Will Scouch tracked a few more of Raymond’s SHL games and found that he had an on-ice CF% of 57.9% which is very impressive for a 17 year-old playing professional hockey. So the possession numbers in the two SHL games I tracked were likely on the lower end.
Another interesting thing that was picked up in Scouch’s data was Raymond’s defensive play in the neutral zone. Only 42.1% of zone transitions against Raymond resulted in a controlled exit or entry. He excels at disrupting play in the neutral zone.
Strong Possession Player
Really everything about Raymond’s game is what a team looks for in today’s NHL and I think he is going to be an analytics darling. He uses his skill and hockey IQ towards an effective, possession-heavy game. There are a few instances of him controlling possession in the offensive zone at the pro level, but we really see this dominance come out nearly every shift at the junior level.
Lucas Raymond is willing to pass up on a low danger shot because he knows he has the skill to create a better one. He’s not going to try to rip a shot through 3 defenders from the point on the power play. He’s not afraid to circle back around in the offensive zone to maintain possession rather than trying to stickhandle through two aggressive forecheckers. Raymond is very calculated about the risks he takes while on the ice.
This play isn’t very eventful, but it’s one that shows us how Raymond thinks on the ice:
Raymond (#33 in red) steps up on the HV71 player in the defensive zone and steals the puck. He attempts to turn this into a breakaway opportunity heading in the other direction, but he has a forward pressuring him from behind, #38 has a jump on him in position to cut off the rush, and #51 is in position to be the last line of defense. The 4th HV71 player on this 4v4 also rushes back to defend Raymond.
There’s a few things Raymond could do here: it’s junior hockey, so he could try to stickhandle through three players and try to create an offensive opportunity or he could dump it in and have a low % chance of recovering the puck in a 2v4 situation. Instead, he decides to pass the puck back to his defenseman which allows his team to retain possession and generate another offensive rush. It may be the easy play, but it’s the smart play.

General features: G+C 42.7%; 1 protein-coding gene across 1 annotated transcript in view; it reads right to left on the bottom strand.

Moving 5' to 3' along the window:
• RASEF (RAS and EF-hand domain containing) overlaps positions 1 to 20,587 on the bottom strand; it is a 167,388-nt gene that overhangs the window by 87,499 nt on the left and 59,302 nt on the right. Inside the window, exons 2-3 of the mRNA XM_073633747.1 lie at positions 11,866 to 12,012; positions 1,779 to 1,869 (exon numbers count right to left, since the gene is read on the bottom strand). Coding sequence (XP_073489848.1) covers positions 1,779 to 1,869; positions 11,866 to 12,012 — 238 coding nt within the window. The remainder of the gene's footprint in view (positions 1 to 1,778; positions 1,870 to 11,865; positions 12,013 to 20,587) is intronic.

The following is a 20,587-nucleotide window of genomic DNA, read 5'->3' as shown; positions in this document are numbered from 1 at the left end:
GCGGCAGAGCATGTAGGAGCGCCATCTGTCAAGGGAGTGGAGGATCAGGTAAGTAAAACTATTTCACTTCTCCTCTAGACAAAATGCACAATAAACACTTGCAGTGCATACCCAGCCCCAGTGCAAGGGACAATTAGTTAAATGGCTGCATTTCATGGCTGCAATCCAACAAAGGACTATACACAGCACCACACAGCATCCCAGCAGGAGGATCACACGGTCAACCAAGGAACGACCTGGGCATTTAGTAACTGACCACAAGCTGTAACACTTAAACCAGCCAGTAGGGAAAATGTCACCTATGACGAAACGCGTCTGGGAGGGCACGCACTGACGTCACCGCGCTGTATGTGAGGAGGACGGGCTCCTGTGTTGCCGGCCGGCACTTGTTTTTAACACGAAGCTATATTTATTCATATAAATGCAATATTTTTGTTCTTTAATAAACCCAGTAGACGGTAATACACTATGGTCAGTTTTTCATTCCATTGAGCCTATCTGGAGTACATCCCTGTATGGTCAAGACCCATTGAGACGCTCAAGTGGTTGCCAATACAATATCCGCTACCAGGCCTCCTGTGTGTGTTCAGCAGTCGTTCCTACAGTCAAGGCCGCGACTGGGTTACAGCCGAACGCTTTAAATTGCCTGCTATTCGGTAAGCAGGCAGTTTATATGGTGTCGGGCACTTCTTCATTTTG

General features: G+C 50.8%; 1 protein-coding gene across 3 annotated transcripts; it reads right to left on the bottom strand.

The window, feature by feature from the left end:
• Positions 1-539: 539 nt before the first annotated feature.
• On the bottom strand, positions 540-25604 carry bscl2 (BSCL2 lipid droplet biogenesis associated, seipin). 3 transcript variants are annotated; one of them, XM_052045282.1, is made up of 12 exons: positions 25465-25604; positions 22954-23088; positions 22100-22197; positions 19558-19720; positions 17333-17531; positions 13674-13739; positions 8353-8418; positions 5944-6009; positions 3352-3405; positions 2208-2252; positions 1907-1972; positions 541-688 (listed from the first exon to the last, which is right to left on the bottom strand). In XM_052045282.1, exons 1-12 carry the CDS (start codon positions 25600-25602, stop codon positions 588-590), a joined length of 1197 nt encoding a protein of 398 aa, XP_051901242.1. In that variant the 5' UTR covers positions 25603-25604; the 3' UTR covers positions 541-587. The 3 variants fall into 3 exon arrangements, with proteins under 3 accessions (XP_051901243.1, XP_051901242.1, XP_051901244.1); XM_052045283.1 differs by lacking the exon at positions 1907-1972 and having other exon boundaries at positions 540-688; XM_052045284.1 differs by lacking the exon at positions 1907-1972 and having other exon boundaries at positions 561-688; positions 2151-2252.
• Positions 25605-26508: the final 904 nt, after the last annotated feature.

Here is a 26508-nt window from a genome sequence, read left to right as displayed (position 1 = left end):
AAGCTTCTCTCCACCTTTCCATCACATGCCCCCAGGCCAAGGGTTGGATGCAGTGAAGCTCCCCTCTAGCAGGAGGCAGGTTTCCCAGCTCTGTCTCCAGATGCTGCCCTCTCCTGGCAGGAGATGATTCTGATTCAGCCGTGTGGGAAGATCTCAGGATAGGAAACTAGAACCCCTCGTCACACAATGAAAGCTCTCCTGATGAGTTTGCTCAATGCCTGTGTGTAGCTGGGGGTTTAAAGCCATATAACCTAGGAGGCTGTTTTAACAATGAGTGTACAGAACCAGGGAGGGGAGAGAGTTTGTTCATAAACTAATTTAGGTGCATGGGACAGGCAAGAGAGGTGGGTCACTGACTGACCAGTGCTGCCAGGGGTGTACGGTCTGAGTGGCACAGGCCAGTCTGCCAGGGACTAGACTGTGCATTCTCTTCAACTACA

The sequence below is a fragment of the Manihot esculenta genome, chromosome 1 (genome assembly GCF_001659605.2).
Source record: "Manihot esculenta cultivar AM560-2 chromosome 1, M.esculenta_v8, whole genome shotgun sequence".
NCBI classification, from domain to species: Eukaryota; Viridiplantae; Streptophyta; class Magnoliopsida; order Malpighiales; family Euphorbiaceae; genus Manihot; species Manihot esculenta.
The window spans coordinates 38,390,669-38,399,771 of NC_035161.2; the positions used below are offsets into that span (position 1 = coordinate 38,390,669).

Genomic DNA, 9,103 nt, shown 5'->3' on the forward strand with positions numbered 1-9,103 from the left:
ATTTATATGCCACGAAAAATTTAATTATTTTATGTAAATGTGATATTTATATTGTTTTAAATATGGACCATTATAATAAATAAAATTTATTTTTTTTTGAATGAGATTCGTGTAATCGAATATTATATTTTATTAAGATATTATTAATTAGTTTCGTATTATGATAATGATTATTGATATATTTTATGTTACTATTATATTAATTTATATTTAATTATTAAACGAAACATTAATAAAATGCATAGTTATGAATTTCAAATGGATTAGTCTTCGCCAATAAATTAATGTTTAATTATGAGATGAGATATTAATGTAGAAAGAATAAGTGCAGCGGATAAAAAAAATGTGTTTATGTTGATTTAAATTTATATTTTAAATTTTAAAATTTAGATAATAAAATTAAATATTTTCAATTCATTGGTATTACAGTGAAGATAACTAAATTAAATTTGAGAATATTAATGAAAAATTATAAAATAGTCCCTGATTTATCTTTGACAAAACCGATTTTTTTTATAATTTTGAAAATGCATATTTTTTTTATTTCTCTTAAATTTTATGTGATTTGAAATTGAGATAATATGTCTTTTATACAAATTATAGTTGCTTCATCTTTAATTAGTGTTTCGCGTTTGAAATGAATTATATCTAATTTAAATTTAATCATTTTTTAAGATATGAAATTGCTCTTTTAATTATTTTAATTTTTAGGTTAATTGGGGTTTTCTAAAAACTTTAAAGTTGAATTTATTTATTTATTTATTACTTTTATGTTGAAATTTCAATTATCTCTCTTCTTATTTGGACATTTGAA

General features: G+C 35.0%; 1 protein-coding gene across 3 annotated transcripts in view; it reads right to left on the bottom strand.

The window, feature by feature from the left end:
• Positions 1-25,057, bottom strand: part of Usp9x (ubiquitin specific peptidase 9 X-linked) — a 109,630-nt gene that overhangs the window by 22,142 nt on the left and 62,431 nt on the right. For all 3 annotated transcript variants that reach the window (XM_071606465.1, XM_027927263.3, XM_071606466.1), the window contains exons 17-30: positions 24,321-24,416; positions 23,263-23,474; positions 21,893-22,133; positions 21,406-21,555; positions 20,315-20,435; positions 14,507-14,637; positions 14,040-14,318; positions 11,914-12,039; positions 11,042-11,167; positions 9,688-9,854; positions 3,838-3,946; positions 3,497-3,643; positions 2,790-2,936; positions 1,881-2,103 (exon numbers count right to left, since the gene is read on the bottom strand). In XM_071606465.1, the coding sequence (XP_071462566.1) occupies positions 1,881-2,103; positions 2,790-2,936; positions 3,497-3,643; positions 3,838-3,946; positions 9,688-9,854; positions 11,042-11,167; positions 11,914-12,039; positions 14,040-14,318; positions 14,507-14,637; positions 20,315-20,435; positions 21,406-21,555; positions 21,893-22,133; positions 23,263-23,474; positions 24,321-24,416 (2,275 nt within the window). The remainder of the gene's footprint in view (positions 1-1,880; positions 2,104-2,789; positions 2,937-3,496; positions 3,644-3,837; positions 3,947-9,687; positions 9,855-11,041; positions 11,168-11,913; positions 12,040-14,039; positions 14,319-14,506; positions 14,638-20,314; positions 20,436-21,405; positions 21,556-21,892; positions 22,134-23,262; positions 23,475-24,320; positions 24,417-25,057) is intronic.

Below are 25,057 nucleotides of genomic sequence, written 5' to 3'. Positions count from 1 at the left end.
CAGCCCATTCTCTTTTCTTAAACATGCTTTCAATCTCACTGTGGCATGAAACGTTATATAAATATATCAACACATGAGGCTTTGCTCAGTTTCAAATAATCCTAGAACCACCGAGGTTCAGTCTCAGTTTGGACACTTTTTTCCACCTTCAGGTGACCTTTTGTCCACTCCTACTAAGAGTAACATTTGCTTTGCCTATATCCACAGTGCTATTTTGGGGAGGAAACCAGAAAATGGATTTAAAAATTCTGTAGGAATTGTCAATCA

Here’s another possession play in the SuperElit where we get to see some of the great skill that Raymond has while Frölunda has the power play advantage:
This is an area where Raymond was really fun to watch at the junior level because he would be a pure creator of dangerous offense on the power play. He starts the play in typical Lucas Raymond fashion by winning a puck battle.
He loves drifting up the left wing and attacking through the middle of the ice on the power play. It’s a move that he probably won’t be able to pull off as often at the pro level with less time and space, but it is so dangerous at the junior level.
He’s strong on his edges, keeps an open stance which keeps the defenders at notice. Will he fire off a wrist shot with his quick release or will he feather a pass to an open teammate? He can do both effectively. Raymond has a shooting lane that is closed off before he gets a chance and all passing lanes are closed off in front of the net.
Raymond makes it seems like he is going to circle back behind the net, but he does a quick little pass to himself the boards that fools the defender. He then simply passes the puck up to the point and they go to work trying to generate another dangerous opportunity.
Even though he is the most talented player on the ice, he’s not going to try to be a one man show. He’s an unselfish player who does all of the little things right to help his team maintain possession and create better scoring opportunities.
Smart and Aggressive Defensively
It’s not too often that we talk about a young offensive winger’s ability in his own end, especially at the professional level, but it’s certainly a strong part of Raymond’s game. You always know when his shift is starting because he heads straight towards the opposing puck carrier and applies pressure when they are moving the puck up the ice.